OTTAWA (Reuters) - When Greg Rickford, Canada’s new natural resources minister, became the first Conservative ever to be elected to Parliament from northern Ontario’s Kenora district, reports said he began his victory speech: “Mission impossible - accomplished.”
Rickford now faces another daunting challenge: winning support for the controversial Keystone XL and Northern Gateway oil pipelines that have galvanized the environmental movement in opposition.
To the job, he brings expertise in dealing with aboriginal communities, referred to in Canada as First Nations, which may prove helpful in winning support for the pipelines.
The Conservative government says the lines are needed to get landlocked crude from northern Alberta’s oil sands to international markets.
Rickford, 46, took over the natural resources portfolio from Joe Oliver on Wednesday. Prime Minister Stephen Harper named Oliver to replace veteran Finance Minister Jim Flaherty, who resigned on Tuesday.
Elected in 2008, Rickford became parliamentary secretary to the minister of Indian and northern affairs in 2011. In 2013, he became a junior minister, or minister of state, for science, and for development in northern Ontario, notably for the largely untouched but mineral-rich Ring of Fire region.
His most high-profile assignment in his new job, as was Oliver‘s, will be to encourage the U.S. administration to approve TransCanada Corp’s Keystone XL line, which would move Alberta oil sands crude to the U.S. Gulf Coast.
The project has become a lightning rod for environmentalists, who warn Keystone could hasten climate change and who want President Barack Obama to block it.
TransCanada spokesman James Millar said he expected Rickford to follow Oliver’s path and focus on highlighting the economic benefits of the projects both in Canada and the United States.
Jack Mintz, who heads the School of Public Policy at the University of Calgary and is a director of Exxon Mobil affiliate Imperial Oil, said he expects Rickford’s biggest challenge will be in “how he represents himself to the U.S. press and the U.S. politicians in trying to articulate the best case for Canada.”
On two separate occasions last October in the daily Question Period in the House of Commons, Rickford attacked the New Democratic Party for its opposition to Keystone XL and highlighted the contributions the pipeline would make to the economy.
“They should quit fooling themselves and their constituents and support the Keystone pipeline and responsible resource development for the sake of jobs in the steel industry,” Rickford said.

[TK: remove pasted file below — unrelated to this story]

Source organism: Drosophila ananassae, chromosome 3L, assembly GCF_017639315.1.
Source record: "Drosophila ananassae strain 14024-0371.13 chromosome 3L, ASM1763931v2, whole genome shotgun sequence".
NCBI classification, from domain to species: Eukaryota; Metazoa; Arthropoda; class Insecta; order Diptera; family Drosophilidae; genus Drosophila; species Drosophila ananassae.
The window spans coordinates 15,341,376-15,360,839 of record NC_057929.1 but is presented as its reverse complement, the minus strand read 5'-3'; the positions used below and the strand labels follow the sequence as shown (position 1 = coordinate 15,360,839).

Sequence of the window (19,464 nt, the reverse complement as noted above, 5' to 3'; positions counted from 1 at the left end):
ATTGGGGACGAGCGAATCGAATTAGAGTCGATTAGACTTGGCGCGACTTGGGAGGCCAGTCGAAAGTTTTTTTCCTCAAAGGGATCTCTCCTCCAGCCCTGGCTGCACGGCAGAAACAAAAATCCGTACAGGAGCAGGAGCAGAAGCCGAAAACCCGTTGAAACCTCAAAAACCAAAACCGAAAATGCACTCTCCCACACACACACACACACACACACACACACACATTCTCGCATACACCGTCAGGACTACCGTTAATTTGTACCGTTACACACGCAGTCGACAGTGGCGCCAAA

In 2012, Rickford also defended the government’s behavior in relation to Enbridge Inc’s proposed Northern Gateway pipeline to the Pacific Coast, which would allow oil sands crude to be shipped to Asian markets.
“The Crown (government) has a legal obligation to carry out consultations and to provide assistance if a project could potentially compromise ancestral treaty rights. That is exactly what we are doing,” he told the House.
“We take our obligation to consult very seriously.”
He will have to decide by mid-June on whether to give final approval to Northern Gateway. The pipeline won preliminary regulatory approval on December 19 but the minister of natural resources has 180 days to decide on whether to approve it, and one of the key tasks during that time is to talk with aboriginal groups.
Art Sterritt, executive director of Coastal First Nations, an alliance of aboriginal groups in the Pacific Coast province of British Columbia, said he hoped the new minister would work to develop better ties.
“If you want to build a project in B.C., you better come in a build a relationship first, instead of trying to jam us with it, because you’re not going to be able to roll over us,” he told Reuters.
“I think Ottawa understands that better now than they ever did, so perhaps this new minister will get that lesson sooner rather than later.”
But he cautioned that Rickford’s experience with native groups in northern Ontario might not translate automatically in British Columbia.
“Hopefully this new minister takes it upon himself to come out and be enlightened by First Nations in B.C. about what it takes to develop projects, and also to recognize that there are some projects that are just not going to happen, like Northern Gateway,” he said.
Enbridge, recognizing the political challenges it faces, tapped banker and former Indian affairs minister Jim Prentice this month to lead negotiations with aboriginal groups opposed to Northern Gateway.
David Collyer, president of the Canadian Association of Petroleum Producers, said it was a critical time for the natural resources sector and Rickford would need to get up to speed quickly on a number of files.
He added that Rickford’s previous experience in government is “relevant to the ongoing success of the oil and gas industry”.
Rickford is fluent in both English and French, having earned an MBA from Quebec’s French-language Laval University. He also holds three separate degrees in nursing and civil and common law.
Additional reporting by Julie Gordon in Vancouver, Scott Haggett in Calgary and Euan Rocha in Toronto; Editing by Jeffrey Hodgson; and Peter Galloway